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Tensions between Antitrust and Industrial Policy

 |  April 7, 2015

Posted by Social Science Research Network

Tensions between Antitrust and Industrial Policy–  D. Daniel Sokol (University of Florida & George Washington University)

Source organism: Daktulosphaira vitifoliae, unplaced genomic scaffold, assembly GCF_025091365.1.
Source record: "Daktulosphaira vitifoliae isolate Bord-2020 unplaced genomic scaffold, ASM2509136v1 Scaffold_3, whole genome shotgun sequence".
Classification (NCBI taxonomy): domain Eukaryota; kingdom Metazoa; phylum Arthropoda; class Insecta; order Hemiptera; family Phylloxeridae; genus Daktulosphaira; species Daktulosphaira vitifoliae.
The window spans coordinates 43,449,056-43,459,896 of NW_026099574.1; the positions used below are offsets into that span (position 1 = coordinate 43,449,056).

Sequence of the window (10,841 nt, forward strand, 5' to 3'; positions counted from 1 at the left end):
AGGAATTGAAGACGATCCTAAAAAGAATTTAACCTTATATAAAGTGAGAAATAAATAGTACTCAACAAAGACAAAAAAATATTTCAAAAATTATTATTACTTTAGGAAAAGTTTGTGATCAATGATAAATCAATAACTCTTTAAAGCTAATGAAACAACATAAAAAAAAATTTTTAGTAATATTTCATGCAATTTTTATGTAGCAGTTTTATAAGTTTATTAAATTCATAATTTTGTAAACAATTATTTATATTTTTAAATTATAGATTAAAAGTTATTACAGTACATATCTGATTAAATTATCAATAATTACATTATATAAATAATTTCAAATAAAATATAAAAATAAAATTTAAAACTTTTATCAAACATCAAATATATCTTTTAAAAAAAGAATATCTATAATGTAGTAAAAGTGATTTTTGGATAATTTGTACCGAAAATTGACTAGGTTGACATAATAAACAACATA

Abstract: Sound antitrust law and policy is in tension with industrial policy. Antitrust promotes consumer welfare whereas industrial policy promotes government intervention for privileged groups or industries. Unfortunately, industrial policy seems to be alive and well both within antitrust law and policy and within a broader competition policy worldwide. This Article identifies how industrial policy impacts both antitrust and competition policy. It provides examples from the United States, Europe and China as to how industrial policy has been used in antitrust. However, this article also makes a broader claim that the overt or subtle use of industrial policy in antitrust and a broader competition policy is a global phenomenon. The US experience teaches that industrial policy can be pushed to the margins in antitrust (and the failure to push such policy to the margins produces economic inefficiencies) and that successful competition advocacy can reduce the competitive distortions of a broader competition policy. This article first identifies the relationship between antitrust and industrial policy. It provides examples of industrial policy in the antitrust experiences of the United States, Europe, and China. Second, the article explores how a lack of procedural fairness in antitrust may be abused by inefficient competitors as a way to push industrial policy goals. Third, the article demonstrates how industrial policy hurts a broader competition policy and suggests potential competition advocacy interventions on the part of antitrust authorities to limit the anti-competitive effects of such policy. The article concludes with the suggestion that industrial policy is in fundamental tension with promoting consumer welfare and fostering long term economic growth and should be abandoned both explicitly and implicitly from the antitrust enterprise. Further, antitrust agencies should implement more competition advocacy interventions to stop the spread of industrial policy globally.